Audience member: He goes back to example of amateur astronomers. And wants other examples. And in games, how can we take away the center of the game (gaming warring content) and no specificity of the players (they are anonymous). Aren?t there specific communities?
JSB: Amateur astronomers are also creating their own communities of practice. Evolving a practice of looking. He?s interested in the interplay of theorists and practitioners of looking.
Audience member: Isn?t the center of the game strategy and tactics, rather than violence and war? Why is it any different than chess or go? Why not more focus on game-play mechanics?
\DT: Two things drive me crazy: One is when the only thing someone knows about gaming is Grand Theft Auto and they then want to pretend to have an intelligence conversation on gaming operating from that realm of prejudice and opinion not rooted in any kind of knowledge. And the other is name World of Warcraft. It isn't really about warcraft only, but many different strategic decisions of great complexity. Imagine chess where every player is a pawn and in other respects every player is powerful too and where everyone has agency. That is the central part of the game and it is enormously complicated. Your agency is limited by my agency and propelled by it. . .
JSB: Negotiations become so complex that it is an ensemble, a magical moment of collaboration and cooperation that predicates and affords collaborative thinking.
DT: A good soccer game is almost a MMOG.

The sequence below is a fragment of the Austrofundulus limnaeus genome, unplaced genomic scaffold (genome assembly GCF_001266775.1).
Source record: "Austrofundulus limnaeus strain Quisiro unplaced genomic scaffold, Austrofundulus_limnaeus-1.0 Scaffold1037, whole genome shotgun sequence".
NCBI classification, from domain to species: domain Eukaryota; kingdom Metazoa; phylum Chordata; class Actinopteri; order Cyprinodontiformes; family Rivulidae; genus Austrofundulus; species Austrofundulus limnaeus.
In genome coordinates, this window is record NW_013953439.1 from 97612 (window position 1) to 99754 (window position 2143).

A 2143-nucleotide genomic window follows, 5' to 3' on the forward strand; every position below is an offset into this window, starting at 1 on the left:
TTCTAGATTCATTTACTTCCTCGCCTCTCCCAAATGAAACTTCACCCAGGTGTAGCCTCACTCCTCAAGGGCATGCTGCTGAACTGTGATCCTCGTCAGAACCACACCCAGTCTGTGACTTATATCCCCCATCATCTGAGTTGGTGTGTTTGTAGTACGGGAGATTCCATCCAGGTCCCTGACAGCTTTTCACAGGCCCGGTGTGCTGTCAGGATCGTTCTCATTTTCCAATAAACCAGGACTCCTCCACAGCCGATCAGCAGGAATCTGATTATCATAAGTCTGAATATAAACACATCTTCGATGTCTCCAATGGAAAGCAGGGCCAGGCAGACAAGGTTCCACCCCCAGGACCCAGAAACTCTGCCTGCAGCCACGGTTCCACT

Audience Member: You are talking about how it effects learning. What about how it effects knowing? What will knowing be in world of hyperbolic browser? What should we as teachers consider knowing in a world of relational interfaces and shifting ground?
DT: A moment of destabilized knowledge and games are a reflection of that. How we respond to it is very interesting. We come to a place like SECT to understand this. Like all technological change, there?s good, there?s bad, and it?s never as much so at either end as we think it is. Knowledge is always in crisis---that?s its definition.
JSB: What is happening here is indicative. People not normally interested in constructing stuff is coming here. Building artifacts that require multiple disciplines, come together around concrete objects that are a negotiation in practice. It defines half of what we?re doing this week at SECT.
Audience Member: Sara Anderson story. What does this mean?
DT: Blizzrd didn?t think anyone would defend her and then surprised at community reaction in support of Sara.
JSB: Multiuser games and unintended consequences. Wish Washington would understand this.
Audience Member: How to make knowledge when we have very different interfaces?